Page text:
The current system of psychiatric diagnosis does not include characteristics that delineate patterns of symptoms, severity of illness or prognostic features. This greatly hinders progress in our understanding of mental illness and development of more specific treatments. The deficit syndrome is thought to be a more homogeneous subgroup of schizophrenia that is characterized by primary and enduring negative symptoms. It is associated with greater global impairment, lower quality of life, and poorer long-term outcome. We propose to use multimodal neuroimaging to study 20 schizophrenia patients with the deficit syndrome, 20 schizophrenia patients without the deficit syndrome, and 20 matched healthy controls. We will use (1) Diffusion Tensor Imaging to measure structural white matter integrity, (2) Magnetic Resonance Spectroscopy to measure neurometabolic white matter integrity, and (3) resting state functional MRI to measure functional connectivity to test the hypotheses that white matter integrity and related functional connectivity patterns differ between deficit and non-deficit schizophrenia. Using complementary neuroimaging techniques will allow generating a broad characterization of structural and neurometabolic white matter abnormalities and their functional consequences in the deficit syndrome. The results of proposed study might not only lead to identification of biomarkers that can assist in identification of patients at risk for developing the deficit syndrome before the clinical picture manifests, it will also provide the training necessary to prepare the candidate for an independent research career with focus on translational research in psychotic disorders.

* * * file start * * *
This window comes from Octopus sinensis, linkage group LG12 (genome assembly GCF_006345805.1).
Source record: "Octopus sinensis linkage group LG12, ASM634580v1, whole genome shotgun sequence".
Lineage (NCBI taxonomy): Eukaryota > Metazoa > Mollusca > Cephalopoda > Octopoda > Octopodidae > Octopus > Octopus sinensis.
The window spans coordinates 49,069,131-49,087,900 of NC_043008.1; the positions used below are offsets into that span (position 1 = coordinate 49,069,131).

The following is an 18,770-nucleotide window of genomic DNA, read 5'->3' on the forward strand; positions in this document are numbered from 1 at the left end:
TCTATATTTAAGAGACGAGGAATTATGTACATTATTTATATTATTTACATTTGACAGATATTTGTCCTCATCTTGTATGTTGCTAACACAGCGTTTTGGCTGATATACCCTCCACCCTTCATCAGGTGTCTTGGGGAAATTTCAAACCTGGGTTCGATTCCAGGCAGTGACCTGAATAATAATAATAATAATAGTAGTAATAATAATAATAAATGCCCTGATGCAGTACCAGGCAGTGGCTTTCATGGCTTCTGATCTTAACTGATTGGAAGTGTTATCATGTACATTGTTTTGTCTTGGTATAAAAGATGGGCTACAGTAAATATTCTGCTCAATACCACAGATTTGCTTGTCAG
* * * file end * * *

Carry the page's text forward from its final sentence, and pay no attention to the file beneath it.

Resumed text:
The deficit syndrome is a subtype of schizophrenia that is associated with greater global impairment, lower quality of life, and poorer long-term prognosis. Abnormal white matter development may result in specific white matter integrity and resulting functional connectivity abnormalities in deficit schizophrenia. If successful, this study will provde neuroimaging biomarkers that could be utilized to identify patients who are at risk for developing the deficit syndrome before the clinical picture emerges.
|Kraguljac, Nina Vanessa; Carle, Matthew; Frölich, Michael A et al. (2018) Mnemonic Discrimination Deficits in First-Episode Psychosis and a Ketamine Model Suggests Dentate Gyrus Pathology Linked to N-Methyl-D-Aspartate Receptor Hypofunction. Biol Psychiatry Cogn Neurosci Neuroimaging 3:231-238|
|Birur, Badari; Kraguljac, Nina Vanessa; Shelton, Richard C et al. (2017) Brain structure, function, and neurochemistry in schizophrenia and bipolar disorder-a systematic review of the magnetic resonance neuroimaging literature. NPJ Schizophr 3:15|
|Kraguljac, N V; Frölich, M A; Tran, S et al. (2017) Ketamine modulates hippocampal neurochemistry and functional connectivity: a combined magnetic resonance spectroscopy and resting-state fMRI study in healthy volunteers. Mol Psychiatry 22:562-569|